Healthy Bites: Limit red meat

MD Anderson Cancer Center
Date: May 2013

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Mary Ellen Herndon:

Hi. I'm Mary Ellen Herdon, a dietitian from MD Anderson Cancer Center. Welcome to our Healthy Bites Nutrition Challenge. Your challenge for the next month is to eat no more than 18 ounces of red meat each week. Research shows that eating too much red meat can increase your risk for colorectal cancer. So some examples of red meat include pork, lamb, deer, buffalo, and beef. Even hamburgers, unfortunately.

Jim:

My family and I used a lot of substitutes to do that. Some of the substitutes were turkey, chicken, tuna, sole instead of red meat. One thing we did each week is that we would have a vegetable or dairy source of proteins only. No meat-related proteins. So we'd generally have tomato soup, grilled cheese sandwiches. Worked out great for the whole family. All five of us that were eating at home each night.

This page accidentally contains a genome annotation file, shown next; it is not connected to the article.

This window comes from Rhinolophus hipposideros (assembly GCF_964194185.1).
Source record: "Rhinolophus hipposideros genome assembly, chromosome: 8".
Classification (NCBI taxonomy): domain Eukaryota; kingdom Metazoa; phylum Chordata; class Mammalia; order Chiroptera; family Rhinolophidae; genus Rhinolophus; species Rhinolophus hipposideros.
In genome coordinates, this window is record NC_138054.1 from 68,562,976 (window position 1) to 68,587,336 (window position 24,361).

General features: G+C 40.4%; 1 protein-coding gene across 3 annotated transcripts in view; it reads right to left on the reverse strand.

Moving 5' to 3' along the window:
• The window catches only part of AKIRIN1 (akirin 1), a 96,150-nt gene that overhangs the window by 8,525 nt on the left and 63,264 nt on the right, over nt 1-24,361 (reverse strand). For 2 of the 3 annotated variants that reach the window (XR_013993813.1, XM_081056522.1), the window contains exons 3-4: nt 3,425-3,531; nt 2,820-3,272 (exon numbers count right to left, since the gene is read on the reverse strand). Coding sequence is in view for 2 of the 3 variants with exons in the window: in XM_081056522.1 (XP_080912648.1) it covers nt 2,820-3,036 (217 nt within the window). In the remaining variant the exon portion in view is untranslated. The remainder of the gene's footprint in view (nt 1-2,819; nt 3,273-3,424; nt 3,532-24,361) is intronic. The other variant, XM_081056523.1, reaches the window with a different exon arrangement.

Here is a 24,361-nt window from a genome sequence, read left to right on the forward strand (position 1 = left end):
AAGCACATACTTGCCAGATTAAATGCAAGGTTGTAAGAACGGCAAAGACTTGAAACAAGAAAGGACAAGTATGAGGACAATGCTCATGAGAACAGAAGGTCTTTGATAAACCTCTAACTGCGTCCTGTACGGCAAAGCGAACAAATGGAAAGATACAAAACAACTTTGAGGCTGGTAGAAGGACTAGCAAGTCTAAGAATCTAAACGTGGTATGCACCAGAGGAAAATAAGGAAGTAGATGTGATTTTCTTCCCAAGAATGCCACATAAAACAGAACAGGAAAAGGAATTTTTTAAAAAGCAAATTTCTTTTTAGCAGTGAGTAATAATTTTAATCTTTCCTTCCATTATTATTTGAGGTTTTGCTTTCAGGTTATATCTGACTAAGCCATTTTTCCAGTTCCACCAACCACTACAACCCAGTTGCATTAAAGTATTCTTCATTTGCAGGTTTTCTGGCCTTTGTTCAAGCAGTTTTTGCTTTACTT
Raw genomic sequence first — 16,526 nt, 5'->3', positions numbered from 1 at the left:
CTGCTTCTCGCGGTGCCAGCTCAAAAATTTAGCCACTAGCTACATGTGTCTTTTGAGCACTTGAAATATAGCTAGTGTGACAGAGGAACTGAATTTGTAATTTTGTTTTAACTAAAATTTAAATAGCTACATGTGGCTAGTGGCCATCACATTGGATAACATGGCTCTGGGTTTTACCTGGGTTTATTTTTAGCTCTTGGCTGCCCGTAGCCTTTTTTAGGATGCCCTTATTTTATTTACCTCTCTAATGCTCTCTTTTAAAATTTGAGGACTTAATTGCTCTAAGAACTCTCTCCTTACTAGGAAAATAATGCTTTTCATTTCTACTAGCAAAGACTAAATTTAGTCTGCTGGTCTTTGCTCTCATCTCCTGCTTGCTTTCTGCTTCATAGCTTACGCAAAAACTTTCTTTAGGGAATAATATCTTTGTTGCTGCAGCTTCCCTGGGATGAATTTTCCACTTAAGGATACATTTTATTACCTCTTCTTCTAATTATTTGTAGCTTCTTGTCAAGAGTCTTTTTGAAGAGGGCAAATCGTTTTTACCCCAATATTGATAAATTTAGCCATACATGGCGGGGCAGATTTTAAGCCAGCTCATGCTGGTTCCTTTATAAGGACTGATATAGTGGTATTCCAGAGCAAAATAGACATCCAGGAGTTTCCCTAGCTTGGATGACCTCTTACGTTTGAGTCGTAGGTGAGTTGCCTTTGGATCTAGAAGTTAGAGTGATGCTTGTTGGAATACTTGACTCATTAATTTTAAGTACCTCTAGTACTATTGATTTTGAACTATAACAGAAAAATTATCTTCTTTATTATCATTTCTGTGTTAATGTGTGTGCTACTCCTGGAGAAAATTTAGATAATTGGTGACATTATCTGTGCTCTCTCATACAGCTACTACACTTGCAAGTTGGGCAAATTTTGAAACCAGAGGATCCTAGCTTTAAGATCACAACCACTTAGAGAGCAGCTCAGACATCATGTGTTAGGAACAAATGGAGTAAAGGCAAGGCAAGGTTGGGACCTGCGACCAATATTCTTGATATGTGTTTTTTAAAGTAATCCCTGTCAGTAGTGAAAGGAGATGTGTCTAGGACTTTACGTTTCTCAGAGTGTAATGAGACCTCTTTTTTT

Mary Ellen Herndon:

Not sure what 18 ounces of red meat looks like? Let's think about it this way. You could have six servings of red meat each week if they were only about three ounces each. That would be about the size of a deck cards or a light bulb. Or you could have two servings each week if they were nine ounces each. Nine ounces is going to look more like about the size of a softball. You can learn more about this month's challenge at www.mdanderson.org/healthybites. You'll find tips, tools, and recipes to help you eat less red meat. Good luck.

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